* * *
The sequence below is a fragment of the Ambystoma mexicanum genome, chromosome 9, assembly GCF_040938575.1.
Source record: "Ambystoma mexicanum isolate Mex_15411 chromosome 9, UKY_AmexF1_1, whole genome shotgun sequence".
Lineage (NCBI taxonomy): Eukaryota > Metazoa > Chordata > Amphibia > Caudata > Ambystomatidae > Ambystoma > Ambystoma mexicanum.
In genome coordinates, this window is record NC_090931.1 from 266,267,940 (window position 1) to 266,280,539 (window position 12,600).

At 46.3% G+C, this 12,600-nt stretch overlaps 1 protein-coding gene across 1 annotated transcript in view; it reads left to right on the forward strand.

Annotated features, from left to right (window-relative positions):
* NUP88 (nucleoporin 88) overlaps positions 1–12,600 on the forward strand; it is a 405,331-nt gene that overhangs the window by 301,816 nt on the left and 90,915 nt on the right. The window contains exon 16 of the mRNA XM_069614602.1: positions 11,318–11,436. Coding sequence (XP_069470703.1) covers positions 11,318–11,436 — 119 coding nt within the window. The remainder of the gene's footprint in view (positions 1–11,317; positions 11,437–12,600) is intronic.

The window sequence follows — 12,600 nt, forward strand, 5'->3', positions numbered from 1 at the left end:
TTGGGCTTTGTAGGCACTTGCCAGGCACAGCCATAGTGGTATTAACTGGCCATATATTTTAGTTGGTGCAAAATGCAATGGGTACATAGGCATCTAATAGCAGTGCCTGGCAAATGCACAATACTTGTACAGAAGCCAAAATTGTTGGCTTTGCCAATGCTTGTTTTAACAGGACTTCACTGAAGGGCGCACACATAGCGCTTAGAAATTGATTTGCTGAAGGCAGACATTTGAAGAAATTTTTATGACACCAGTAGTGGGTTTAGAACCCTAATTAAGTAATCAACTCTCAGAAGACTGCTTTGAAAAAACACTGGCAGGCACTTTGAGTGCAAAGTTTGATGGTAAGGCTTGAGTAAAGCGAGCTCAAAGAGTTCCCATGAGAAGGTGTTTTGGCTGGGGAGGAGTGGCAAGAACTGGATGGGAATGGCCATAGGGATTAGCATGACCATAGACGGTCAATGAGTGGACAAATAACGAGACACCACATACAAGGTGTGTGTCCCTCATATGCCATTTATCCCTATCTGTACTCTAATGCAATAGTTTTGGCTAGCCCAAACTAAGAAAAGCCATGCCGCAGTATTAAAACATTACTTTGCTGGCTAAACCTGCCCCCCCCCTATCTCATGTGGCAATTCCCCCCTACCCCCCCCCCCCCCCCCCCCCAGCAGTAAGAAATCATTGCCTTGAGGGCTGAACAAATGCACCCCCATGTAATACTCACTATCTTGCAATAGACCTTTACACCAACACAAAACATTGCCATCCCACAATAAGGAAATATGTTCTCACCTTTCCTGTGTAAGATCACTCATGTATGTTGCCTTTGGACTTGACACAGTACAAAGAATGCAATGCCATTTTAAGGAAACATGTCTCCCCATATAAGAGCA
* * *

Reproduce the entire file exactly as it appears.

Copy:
The sequence below is a fragment of the Ambystoma mexicanum genome, chromosome 9, assembly GCF_040938575.1.
Source record: "Ambystoma mexicanum isolate Mex_15411 chromosome 9, UKY_AmexF1_1, whole genome shotgun sequence".
Lineage (NCBI taxonomy): Eukaryota > Metazoa > Chordata > Amphibia > Caudata > Ambystomatidae > Ambystoma > Ambystoma mexicanum.
In genome coordinates, this window is record NC_090931.1 from 266,267,940 (window position 1) to 266,280,539 (window position 12,600).

At 46.3% G+C, this 12,600-nt stretch overlaps 1 protein-coding gene across 1 annotated transcript in view; it reads left to right on the forward strand.

Annotated features, from left to right (window-relative positions):
* NUP88 (nucleoporin 88) overlaps positions 1–12,600 on the forward strand; it is a 405,331-nt gene that overhangs the window by 301,816 nt on the left and 90,915 nt on the right. The window contains exon 16 of the mRNA XM_069614602.1: positions 11,318–11,436. Coding sequence (XP_069470703.1) covers positions 11,318–11,436 — 119 coding nt within the window. The remainder of the gene's footprint in view (positions 1–11,317; positions 11,437–12,600) is intronic.

The window sequence follows — 12,600 nt, forward strand, 5'->3', positions numbered from 1 at the left end:
TTGGGCTTTGTAGGCACTTGCCAGGCACAGCCATAGTGGTATTAACTGGCCATATATTTTAGTTGGTGCAAAATGCAATGGGTACATAGGCATCTAATAGCAGTGCCTGGCAAATGCACAATACTTGTACAGAAGCCAAAATTGTTGGCTTTGCCAATGCTTGTTTTAACAGGACTTCACTGAAGGGCGCACACATAGCGCTTAGAAATTGATTTGCTGAAGGCAGACATTTGAAGAAATTTTTATGACACCAGTAGTGGGTTTAGAACCCTAATTAAGTAATCAACTCTCAGAAGACTGCTTTGAAAAAACACTGGCAGGCACTTTGAGTGCAAAGTTTGATGGTAAGGCTTGAGTAAAGCGAGCTCAAAGAGTTCCCATGAGAAGGTGTTTTGGCTGGGGAGGAGTGGCAAGAACTGGATGGGAATGGCCATAGGGATTAGCATGACCATAGACGGTCAATGAGTGGACAAATAACGAGACACCACATACAAGGTGTGTGTCCCTCATATGCCATTTATCCCTATCTGTACTCTAATGCAATAGTTTTGGCTAGCCCAAACTAAGAAAAGCCATGCCGCAGTATTAAAACATTACTTTGCTGGCTAAACCTGCCCCCCCCCTATCTCATGTGGCAATTCCCCCCTACCCCCCCCCCCCCCCCCCCCCAGCAGTAAGAAATCATTGCCTTGAGGGCTGAACAAATGCACCCCCATGTAATACTCACTATCTTGCAATAGACCTTTACACCAACACAAAACATTGCCATCCCACAATAAGGAAATATGTTCTCACCTTTCCTGTGTAAGATCACTCATGTATGTTGCCTTTGGACTTGACACAGTACAAAGAATGCAATGCCATTTTAAGGAAACATGTCTCCCCATATAAGAGCA